Former President of Russia Dmitry Medvedev has been attracting attention with his outrageous outings for some time now. His posts on social media have become increasingly shocking and deranged over the past year.
Among other things, Medvedev has urged the Japanese Prime Minister to commit suicide and threatened The Hague in Holland with bombings. The International Criminal Court ICC is located in The Hague, which made the president Vladimir About Putin arrest warrant in March.
Regarding Ukraine, Medvedev’s speeches show direct incitement to genocide. This is what he wrote in the instant messaging service Telegram in the summer of 2022:
– I hate them. They are bastards and freaks. As long as I have the spirit in me, I will do everything in my power to wipe them off the world map.
The Russian government made it difficult to use Twitter and declared Meta, which owns Facebook and Instagram, an “extremist organization” in April of last year, but it has not stopped Medvedev from tweeting diligently.
In his recent tweet, he justifies “why Ukraine is disappearing from the world map” with a list of six points. Medvedev goes through how “no one needs Ukraine”.
He also claims that Ukrainians don’t need “Nazi Ukraine” either. He calls the Ukrainians blood-sucking parasites and suggests that the remaining Ukrainians could join the penguins in Antarctica.
Finns remember Medvedev from 15 years ago as a young, well-behaved man who was loyal to Putin. Putin elevated him to the presidency in 2008.
A peculiar twist followed. Putin became prime minister, and when Putin became president again in 2012, Medvedev became prime minister.
Medvedev held that position until 2020, when he moved to his current position as vice-chairman of the Russian Security Council.
When he was president, Medvedev was considered a liberal politician by Russian standards.
– Medvedev’s comments during his presidency were very different. He was profiled as softer and liberal, a senior researcher at the Foreign Policy Institute Jussi Lassila says.
So what the hell happened to Medvedev, and what should we think of him now?
Radical loyalty drove him to become a court jester
Lassila will be the first to attack Medvedev’s current position.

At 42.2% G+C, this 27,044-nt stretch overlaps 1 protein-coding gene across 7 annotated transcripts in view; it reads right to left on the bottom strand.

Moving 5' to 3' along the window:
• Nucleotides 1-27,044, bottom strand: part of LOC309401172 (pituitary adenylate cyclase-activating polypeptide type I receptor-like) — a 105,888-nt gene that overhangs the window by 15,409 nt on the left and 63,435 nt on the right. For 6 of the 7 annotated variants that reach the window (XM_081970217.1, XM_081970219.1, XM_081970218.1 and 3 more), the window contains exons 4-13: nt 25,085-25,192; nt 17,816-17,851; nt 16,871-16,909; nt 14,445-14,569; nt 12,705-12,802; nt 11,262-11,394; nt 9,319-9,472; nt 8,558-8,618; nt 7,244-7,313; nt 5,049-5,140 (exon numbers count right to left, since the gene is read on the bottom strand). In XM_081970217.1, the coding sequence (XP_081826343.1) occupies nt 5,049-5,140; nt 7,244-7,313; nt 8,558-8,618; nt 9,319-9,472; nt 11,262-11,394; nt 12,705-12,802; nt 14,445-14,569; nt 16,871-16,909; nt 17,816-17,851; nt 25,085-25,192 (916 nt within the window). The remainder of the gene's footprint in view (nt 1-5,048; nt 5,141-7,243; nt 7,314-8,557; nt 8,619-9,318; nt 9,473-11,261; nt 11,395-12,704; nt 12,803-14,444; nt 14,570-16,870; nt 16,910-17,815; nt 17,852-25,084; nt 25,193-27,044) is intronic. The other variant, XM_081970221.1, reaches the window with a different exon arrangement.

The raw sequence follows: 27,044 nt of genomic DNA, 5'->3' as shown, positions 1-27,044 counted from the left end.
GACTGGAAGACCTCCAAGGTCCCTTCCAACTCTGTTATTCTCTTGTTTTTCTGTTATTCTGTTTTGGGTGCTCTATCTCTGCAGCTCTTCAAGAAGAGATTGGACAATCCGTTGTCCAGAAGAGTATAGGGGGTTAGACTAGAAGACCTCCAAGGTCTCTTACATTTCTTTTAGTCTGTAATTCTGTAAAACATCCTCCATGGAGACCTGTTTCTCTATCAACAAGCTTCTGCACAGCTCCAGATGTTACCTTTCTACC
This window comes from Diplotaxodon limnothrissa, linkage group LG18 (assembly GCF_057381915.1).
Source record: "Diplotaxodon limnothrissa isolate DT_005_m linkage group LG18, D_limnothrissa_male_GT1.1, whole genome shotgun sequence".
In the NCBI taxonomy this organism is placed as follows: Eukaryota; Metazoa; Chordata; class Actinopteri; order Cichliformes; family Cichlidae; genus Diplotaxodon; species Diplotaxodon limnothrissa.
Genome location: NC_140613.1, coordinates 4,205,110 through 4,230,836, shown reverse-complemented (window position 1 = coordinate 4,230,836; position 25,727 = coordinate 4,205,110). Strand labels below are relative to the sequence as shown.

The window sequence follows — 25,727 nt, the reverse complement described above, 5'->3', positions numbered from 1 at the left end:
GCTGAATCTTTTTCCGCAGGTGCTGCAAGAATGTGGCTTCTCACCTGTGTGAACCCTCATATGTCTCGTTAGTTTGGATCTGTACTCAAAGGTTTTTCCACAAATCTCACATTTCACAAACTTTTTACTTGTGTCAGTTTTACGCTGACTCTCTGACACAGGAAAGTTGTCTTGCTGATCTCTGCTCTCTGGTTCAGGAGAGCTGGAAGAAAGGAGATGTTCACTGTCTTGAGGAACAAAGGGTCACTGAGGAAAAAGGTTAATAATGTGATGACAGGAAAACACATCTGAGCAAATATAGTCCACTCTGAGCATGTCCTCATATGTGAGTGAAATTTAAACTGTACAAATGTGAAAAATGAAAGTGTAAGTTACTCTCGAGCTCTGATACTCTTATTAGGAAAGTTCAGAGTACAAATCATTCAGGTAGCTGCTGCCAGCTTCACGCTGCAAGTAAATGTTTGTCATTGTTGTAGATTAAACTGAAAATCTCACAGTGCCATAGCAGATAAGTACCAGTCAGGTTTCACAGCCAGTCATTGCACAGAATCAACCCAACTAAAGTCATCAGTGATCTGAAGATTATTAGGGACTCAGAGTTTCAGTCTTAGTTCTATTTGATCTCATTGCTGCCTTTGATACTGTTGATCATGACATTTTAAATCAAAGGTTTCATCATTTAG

Medvedev holds the vice-presidency in the important council, but according to Lassila, he has in fact completely sidetracked Russia’s decision-making.
– If you consider that he has been prime minister and president, the collapse of his position is remarkable, says Lassila.
According to Lassila, a weak position and loyalty to Putin are the combination that has plunged Medvedev into his current role.
– The general explanation is that his weak position and radical loyalty to Putin have driven him to become Putin’s court jester.
However, Lassila cannot help but be surprised by Medvedev’s “exuberant rant”.
– It’s hard to say whether there are problems with alcohol or the psyche, maybe both. However, such an ungodly radical and completely fascist tone is an open question.
In Russia’s siloviki, i.e. the tough faces of foreign policy, it is very rude to be hostile towards Ukraine, but Medvedev’s outbursts are in a class of their own.
According to Lassila, it can be concluded that Medvedev feels his position is hopeless. It would seem that there is fear behind the squealing.
According to Lassila, Medvedev is weighed down by his previous role as a liberal politician.
– Everyone is under suspicion in Russia, and Medvedev has a large liberal ballast. It’s worth nothing. That may explain why he speaks so harshly of internal traitors and pro-Western parties.
From a university teacher considered Putin’s puppet
Medvedev grew up in a civilized family as an only child. His father Anatoly Medvedev worked as a teacher at the Leningrad Technical Institute. Mum Julia Medvedeva taught languages and literature at Herzen College.
Dmitri graduated as a lawyer from Leningrad State University. He also initially worked in teaching positions, teaching Roman law at the University of St. Petersburg. According to Lassila, Medvedev was a well-liked teacher who was well-versed in law and jurisprudence.
Now he has profiled himself as a defender of martial laws and emergency laws.
– According to Medvedev, there is no need to care about constitutions, and traitors in the world can be killed. The change in his thinking is truly radical.
According to Lassila, Medvedev’s conscious decision to position himself as an advocate of Putin’s war rhetoric reveals that he was also only Putin’s puppet when he was president.
– After all, he would have had the constitutional right to fire Putin and send him to Siberia if he wanted to. This shows that he is very much indebted to Putin for his political rise.
Lassila considers it possible that Medvedev could still aspire to the position of president. Some members of the Russian elite have sought credibility for themselves by traveling to Donbas in eastern Ukraine, but Medvedev has not made a first trip there. And he hasn’t been seen in Putin’s company for a long time either.
According to the researcher, it can also be concluded that Medvedev has been forced into the role of a statistician.
Medvedev’s popularity in Russia has been in the bottom for a long time anyway, and his position has probably only worsened as a result of the writings, Lassila estimates.
– He is a jester. Everyone understands what is behind such a roar.
What kind of thoughts does Medvedev’s communication evoke? You can discuss the topic on Tue 25.4. until 11 p.m.